What great event is going to save us from total economic colapse? What miracle is waiting to be launched to save us? What's going to save Social Security now that the baby boomers are starting to collect their benefits? Companies aren't increasing labor. They are still downsizing, and using lower quality materials and processes to stay in business. The quality of life is supposed to improve but you actually make less every year because your raises don't match the cost of living. And what good came out of giving 700 billion dollars of our hard earned money to private companies. Wouldn't the economy have better been stimulated by giving every taxpaying household two to four thousand dollars. People could have caught up on their bills, bought consumer products that would have increase industry and labor. Why don't you hear about that scenario on the news, or talk shows or anywhere. 700 billion dollars of are money given away without our approvsl. This is biggest swindle the government has ever pulled on the American people and we just sit back and let it happen. It's a shame we are not united anymore and let the governnent rule us intsead of the other way around. I do sympatize with Obama becuse he walked into this mess, he didn't create it.

September 27 2010 at 1:13 PM Report abuse +3 rate up rate down Reply

Gee, we have computers now and books on little flat panels. The building industry is still locked into 1960-something when it comes to building.. . for affordable homes: . . . All walls should be pre-built in standard sizes in a warehouse with power machinery with mass produced parts. Wall would be bolted together on-site in a few hours. The roof should be in standardized roof panels of exact sizes that snap on in sections already covered with new synthetic roofing sheets, (not tar paper covered with paper and glue and beads and stapled on) and the roofing panels will have no holes in it. If damaged, they could be replaced by the original builder or other contractor in just a few hours. All plumbing, vents and exhaust and sunlights would be from the SIDES of the house and NOT put holes all over the roof, seal them with tar so they can shrink and expand in the seasons and then LEAK. No HOLES in the roof. It's just a bad idea. Besides the concrete slab, the roof should be the next strongest and with paper shingles and staples, I don't think so. No air conditioner should be on the roof. It should be in a shaded side of the house on ground level on it's own small concrete pad so it can be serviced at ground level. Most of the price of a house is labor. Labor cannot be recovered and the cost of labor is an invisible part of a home. Labor can be reduced at least 80% by using modern methods of pre-building standard panels in a warehouse, rather than dozens and dozens of men and contractors and sub-contractors all wanting a piece of the pie to drive up the cost of a home and building stick by stick on site, trucking in every little piece. No need for it. The prices of homes now are artificial and should never have been half what they were last year. As the homes went up in value, so did the cheap financing and Realtor's sales commissions drove up prices. You see, each time a home is sold, the Realtor sales commission adds another 5-7% onto the price of the home. If a home is sold 10 times in a year, do you really think it is worth 70% more because of all the sales commissions? Over and over? No. Of course, all the rich people can have whatever they want custom built and whatever they want to pay, but for the rest of us. . . .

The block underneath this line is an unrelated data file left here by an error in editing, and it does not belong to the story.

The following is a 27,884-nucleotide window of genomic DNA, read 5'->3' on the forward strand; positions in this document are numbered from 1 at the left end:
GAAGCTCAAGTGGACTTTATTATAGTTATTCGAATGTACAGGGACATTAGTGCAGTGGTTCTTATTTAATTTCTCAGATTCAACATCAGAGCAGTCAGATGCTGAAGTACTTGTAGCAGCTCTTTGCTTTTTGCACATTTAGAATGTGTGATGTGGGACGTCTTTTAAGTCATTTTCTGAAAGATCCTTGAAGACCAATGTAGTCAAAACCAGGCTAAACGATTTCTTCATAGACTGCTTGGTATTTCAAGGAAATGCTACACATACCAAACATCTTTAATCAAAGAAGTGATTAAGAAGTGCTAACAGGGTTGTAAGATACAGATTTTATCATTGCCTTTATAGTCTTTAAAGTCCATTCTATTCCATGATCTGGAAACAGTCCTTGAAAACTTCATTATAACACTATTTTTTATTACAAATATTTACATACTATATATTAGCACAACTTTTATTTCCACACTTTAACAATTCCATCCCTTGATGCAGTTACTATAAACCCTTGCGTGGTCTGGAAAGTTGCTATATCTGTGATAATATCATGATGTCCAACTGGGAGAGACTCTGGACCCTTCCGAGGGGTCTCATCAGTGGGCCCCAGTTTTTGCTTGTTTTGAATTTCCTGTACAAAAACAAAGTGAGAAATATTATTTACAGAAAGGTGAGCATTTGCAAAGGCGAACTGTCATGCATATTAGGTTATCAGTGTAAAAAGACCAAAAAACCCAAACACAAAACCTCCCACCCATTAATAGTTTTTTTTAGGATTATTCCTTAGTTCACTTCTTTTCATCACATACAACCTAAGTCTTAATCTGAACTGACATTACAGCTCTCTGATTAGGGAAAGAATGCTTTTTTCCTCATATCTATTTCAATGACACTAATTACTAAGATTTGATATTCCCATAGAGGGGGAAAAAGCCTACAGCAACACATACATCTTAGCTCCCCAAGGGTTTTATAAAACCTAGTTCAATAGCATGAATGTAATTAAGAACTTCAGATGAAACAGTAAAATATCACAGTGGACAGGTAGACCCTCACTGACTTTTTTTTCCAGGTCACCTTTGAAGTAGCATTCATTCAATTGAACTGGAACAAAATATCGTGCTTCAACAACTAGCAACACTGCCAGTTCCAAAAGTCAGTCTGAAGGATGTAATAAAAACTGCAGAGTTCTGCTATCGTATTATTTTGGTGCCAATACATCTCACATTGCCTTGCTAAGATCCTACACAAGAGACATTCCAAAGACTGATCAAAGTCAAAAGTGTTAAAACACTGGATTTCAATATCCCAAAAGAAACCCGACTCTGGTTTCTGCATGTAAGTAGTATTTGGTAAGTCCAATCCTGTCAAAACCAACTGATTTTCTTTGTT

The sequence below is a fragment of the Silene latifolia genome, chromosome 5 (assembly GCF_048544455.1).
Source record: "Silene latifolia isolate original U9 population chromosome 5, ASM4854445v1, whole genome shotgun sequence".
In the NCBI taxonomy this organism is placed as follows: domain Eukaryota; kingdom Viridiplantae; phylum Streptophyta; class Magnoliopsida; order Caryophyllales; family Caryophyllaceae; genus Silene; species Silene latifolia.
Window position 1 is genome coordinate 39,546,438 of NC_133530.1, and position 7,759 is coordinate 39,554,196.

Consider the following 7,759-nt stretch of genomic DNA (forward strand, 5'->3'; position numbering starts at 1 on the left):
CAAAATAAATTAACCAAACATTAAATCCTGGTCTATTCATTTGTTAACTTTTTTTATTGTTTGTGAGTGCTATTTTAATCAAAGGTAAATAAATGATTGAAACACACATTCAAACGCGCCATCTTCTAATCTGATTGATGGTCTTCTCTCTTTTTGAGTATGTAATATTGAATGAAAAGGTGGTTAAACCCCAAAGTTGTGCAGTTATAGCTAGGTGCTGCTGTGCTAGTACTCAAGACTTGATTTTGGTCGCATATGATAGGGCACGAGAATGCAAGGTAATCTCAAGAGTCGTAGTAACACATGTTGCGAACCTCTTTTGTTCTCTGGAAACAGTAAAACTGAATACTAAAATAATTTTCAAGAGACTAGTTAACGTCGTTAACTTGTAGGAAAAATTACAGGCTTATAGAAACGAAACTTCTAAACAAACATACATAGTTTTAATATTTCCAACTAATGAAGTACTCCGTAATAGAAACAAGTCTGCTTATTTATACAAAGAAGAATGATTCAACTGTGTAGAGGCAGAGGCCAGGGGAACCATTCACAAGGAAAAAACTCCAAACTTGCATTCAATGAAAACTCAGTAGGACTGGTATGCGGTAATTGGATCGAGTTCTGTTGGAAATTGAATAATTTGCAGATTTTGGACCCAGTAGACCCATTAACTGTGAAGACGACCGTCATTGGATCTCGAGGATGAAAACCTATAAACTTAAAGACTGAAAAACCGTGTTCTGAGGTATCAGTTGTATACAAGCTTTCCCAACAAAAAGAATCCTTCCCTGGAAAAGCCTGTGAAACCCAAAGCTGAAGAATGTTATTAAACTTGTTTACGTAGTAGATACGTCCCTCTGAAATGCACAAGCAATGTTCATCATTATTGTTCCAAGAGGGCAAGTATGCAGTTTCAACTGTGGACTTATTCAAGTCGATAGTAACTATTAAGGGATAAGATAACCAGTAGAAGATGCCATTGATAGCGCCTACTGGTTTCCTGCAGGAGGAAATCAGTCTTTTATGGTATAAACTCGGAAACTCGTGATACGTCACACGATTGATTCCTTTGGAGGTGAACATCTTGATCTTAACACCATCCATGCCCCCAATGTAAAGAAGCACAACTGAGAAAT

September 27 2010 at 12:43 PM Report abuse +7 rate up rate down Reply
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September 27 2010 at 12:38 PM Report abuse +1 rate up rate down Reply